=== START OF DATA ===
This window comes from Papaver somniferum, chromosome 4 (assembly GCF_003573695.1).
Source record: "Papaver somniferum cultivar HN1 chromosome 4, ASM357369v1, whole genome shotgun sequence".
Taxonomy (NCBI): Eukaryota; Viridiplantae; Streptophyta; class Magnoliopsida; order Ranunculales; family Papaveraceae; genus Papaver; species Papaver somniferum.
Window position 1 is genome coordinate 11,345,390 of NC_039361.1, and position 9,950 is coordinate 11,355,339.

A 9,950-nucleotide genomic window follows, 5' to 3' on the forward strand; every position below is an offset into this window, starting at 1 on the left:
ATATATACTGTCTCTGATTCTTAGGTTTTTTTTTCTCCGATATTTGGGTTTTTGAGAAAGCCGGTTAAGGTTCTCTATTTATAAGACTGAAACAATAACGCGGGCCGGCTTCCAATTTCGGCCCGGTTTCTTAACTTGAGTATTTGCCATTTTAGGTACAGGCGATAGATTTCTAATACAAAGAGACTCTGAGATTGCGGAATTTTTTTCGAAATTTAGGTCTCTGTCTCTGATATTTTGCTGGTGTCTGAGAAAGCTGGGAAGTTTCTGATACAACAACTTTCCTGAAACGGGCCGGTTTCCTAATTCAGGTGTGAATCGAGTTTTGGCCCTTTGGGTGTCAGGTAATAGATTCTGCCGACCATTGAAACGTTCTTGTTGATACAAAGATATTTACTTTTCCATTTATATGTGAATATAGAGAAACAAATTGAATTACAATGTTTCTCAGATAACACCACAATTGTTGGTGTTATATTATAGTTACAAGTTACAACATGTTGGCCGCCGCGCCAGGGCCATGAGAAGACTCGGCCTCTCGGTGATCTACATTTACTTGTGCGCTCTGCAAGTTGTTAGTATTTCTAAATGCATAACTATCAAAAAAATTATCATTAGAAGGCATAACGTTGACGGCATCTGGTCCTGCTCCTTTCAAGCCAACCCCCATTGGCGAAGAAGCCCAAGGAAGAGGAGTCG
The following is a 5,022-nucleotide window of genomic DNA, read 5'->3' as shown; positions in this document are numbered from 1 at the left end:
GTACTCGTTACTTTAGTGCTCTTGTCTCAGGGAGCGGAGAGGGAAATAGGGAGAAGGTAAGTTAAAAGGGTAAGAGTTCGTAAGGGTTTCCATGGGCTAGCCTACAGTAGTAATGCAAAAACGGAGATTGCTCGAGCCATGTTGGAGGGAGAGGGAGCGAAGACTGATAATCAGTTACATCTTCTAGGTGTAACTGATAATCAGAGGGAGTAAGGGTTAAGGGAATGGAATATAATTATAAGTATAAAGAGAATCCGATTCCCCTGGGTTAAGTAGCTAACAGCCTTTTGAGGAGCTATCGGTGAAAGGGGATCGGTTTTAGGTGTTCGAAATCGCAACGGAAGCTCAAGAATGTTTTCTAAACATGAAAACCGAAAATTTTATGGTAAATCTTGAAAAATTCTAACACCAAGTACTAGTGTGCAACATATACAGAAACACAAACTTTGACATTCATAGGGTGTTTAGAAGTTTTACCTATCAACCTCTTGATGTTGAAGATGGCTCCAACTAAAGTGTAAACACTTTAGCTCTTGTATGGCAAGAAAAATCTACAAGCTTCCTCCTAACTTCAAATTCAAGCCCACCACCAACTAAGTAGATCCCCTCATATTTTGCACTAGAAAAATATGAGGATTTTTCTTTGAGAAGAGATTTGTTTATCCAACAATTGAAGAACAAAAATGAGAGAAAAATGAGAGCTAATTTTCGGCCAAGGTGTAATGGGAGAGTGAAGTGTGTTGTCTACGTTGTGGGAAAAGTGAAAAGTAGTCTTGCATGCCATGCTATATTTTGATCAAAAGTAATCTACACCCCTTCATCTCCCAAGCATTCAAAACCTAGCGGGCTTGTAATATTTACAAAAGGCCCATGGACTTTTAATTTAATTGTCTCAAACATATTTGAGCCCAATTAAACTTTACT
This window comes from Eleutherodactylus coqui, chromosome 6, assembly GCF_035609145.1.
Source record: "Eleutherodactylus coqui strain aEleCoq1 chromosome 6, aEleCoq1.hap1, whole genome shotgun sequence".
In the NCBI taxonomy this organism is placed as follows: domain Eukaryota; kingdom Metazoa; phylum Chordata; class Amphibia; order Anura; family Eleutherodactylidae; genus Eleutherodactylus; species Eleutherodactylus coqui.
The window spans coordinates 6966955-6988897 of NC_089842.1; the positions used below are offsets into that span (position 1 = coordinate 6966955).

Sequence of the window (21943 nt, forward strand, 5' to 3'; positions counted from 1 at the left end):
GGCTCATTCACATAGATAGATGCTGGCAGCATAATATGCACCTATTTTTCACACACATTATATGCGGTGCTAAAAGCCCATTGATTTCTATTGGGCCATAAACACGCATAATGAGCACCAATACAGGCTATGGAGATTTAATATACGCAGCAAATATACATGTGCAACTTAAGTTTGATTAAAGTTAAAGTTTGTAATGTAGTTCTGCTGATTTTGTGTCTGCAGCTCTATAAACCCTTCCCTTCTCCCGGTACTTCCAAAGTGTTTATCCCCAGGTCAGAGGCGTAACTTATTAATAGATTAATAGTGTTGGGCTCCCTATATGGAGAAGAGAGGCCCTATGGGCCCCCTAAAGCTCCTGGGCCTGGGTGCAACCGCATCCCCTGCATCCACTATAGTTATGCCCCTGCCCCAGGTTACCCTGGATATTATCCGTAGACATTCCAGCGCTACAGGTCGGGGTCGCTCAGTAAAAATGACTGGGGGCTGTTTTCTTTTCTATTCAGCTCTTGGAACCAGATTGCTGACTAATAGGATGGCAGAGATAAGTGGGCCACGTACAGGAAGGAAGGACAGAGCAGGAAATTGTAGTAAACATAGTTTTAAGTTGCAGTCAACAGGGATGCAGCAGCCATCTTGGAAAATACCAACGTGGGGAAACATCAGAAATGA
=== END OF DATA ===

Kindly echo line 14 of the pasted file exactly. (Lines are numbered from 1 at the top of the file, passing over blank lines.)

GGCTCATTCACATAGATAGATGCTGGCAGCATAATATGCACCTATTTTTCACACACATTATATGCGGTGCTAAAAGCCCATTGATTTCTATTGGGCCATAAACACGCATAATGAGCACCAATACAGGCTATGGAGATTTAATATACGCAGCAAATATACATGTGCAACTTAAGTTTGATTAAAGTTAAAGTTTGTAATGTAGTTCTGCTGATTTTGTGTCTGCAGCTCTATAAACCCTTCCCTTCTCCCGGTACTTCCAAAGTGTTTATCCCCAGGTCAGAGGCGTAACTTATTAATAGATTAATAGTGTTGGGCTCCCTATATGGAGAAGAGAGGCCCTATGGGCCCCCTAAAGCTCCTGGGCCTGGGTGCAACCGCATCCCCTGCATCCACTATAGTTATGCCCCTGCCCCAGGTTACCCTGGATATTATCCGTAGACATTCCAGCGCTACAGGTCGGGGTCGCTCAGTAAAAATGACTGGGGGCTGTTTTCTTTTCTATTCAGCTCTTGGAACCAGATTGCTGACTAATAGGATGGCAGAGATAAGTGGGCCACGTACAGGAAGGAAGGACAGAGCAGGAAATTGTAGTAAACATAGTTTTAAGTTGCAGTCAACAGGGATGCAGCAGCCATCTTGGAAAATACCAACGTGGGGAAACATCAGAAATGA